May 1, 2020
In this Summer Student Retrospective series, four law students who worked with us last summer reflect on their experiences.
East Coast Environmental Law (ECELAW) is an organization to which I am very grateful. As a young law student, the opportunities I have gained from working with this organization are immense. When I first entered the legal field at the Schulich School of Law I was unsure of the type of work I wanted to do. It was through the Schulich School of Law’s Pro Bono program that I learned about ECELAW and their advocacy work. I have always been environmentally conscious and saw an opportunity to combine two of my interests. If that had been the extent of ECELAW’s value to me that would have been enough, but in addition I found an organization doing fascinating and important work in the areas of Environmental and Indigenous issues.
I first worked with ECELAW in the context of their Information Library. This resource acts as an effective means by which community members can reach out and learn what legal tools are available to them when communities are faced with environmental degradation. In this capacity I was able to engage in valuable work that also proved an important exercise for my legal education. Examining caselaw and legislation increased my understanding of the state of the law in this area and made me a better legal researcher. I also worked for ECELAW as a legal researcher in the area of Nova Scotia municipal planning in the agricultural context. This was a deeply interesting area of study where the balance between economic and environmental concerns often clash.
Last summer I had my first experience working for ECELAW on a paid internship basis, which has proved the most important experience of my time with them. My previous work with the organization had focused strictly on environmental issues in a non-Indigenous context. Through my internship work I have expanded my horizons of understanding, allowing me to see the extent to which the environmental struggle in Atlantic Canada is entwined with the Indigenous struggle for the recognition of Aboriginal and treaty rights. My work at this stage has involved collecting together caselaw from the Atlantic provinces with regards to Indigenous harvesting cases, as well as those involving claims in relation to land and the environment.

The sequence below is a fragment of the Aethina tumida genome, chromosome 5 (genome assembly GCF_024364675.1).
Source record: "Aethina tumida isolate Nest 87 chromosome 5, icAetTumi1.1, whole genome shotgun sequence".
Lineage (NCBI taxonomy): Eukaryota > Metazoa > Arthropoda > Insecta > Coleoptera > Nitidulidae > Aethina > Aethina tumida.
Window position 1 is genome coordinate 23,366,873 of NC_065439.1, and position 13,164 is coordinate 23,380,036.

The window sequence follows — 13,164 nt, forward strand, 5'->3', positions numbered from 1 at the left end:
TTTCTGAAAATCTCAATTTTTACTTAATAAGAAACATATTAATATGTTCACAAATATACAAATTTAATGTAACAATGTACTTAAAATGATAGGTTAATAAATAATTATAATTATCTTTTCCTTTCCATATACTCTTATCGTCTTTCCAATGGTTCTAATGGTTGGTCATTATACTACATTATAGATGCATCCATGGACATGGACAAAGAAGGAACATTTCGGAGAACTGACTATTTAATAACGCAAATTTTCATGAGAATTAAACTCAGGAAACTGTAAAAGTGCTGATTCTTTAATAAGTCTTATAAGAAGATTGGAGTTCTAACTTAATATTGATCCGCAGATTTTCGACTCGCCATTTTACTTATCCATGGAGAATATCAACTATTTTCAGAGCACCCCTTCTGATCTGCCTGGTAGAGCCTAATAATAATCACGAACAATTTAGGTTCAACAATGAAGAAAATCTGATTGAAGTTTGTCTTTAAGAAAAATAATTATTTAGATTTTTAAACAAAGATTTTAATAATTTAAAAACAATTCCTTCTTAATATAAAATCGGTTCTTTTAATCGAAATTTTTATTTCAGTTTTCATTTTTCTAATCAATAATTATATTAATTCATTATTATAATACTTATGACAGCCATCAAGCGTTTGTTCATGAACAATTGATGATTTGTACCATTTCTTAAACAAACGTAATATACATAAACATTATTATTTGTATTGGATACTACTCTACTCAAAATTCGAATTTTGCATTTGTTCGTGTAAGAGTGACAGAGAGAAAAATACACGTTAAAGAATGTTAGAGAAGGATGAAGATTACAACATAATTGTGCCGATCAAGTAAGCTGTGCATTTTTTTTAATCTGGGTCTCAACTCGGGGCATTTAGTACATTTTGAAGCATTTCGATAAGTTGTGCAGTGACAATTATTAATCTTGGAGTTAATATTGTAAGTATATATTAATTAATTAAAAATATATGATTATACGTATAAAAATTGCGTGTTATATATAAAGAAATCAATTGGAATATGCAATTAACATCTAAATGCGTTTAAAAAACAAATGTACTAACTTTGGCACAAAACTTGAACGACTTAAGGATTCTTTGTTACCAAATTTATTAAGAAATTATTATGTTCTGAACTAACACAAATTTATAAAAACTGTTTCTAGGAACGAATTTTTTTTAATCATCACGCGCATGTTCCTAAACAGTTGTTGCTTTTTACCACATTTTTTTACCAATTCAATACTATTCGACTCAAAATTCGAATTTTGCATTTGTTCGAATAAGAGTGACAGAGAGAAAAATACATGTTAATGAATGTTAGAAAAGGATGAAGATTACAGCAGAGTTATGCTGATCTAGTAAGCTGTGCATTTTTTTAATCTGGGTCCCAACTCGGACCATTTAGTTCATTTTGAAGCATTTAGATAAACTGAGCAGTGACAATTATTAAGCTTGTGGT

The purpose of this work has been to expand ECELAW’s Information Library. While my previous work on the Library was important, after going through the Aboriginal and treaty rights caselaw I found it necessary to reconsider just how connected these struggles are. While the Indigenous cases involving harvesting rights and the right to hunt and fish could appear on their face counterintuitive to the advancement of wider environmental concerns, such thinking is a mistake that discounts the fact that reconciliation between Indigenous communities and settler society is required to advance wider change. The rights of these communities, and the historic abuse of them, impacts the present struggle. Treaty and Aboriginal rights must be supported, both on humanitarian grounds, and as part of advancing sustainable land use in this country.
The fact that ECELAW is committed to both of these seemingly separate issues is vitally important, and for me personally has sparked a commitment to continuing to focus on these issues as I move forward in my legal studies and into my legal career. Awareness is key, and the fact that people not trained in the law sometimes do not understand the law can inadvertently or otherwise make it difficult for communities to effectively stand up for themselves. Through resources such as ECELAW’s Information Library, organizations can give people the tools to advance the interest of themselves and their communities.
Anna's work with us was supported by the Canada Summer Jobs Program.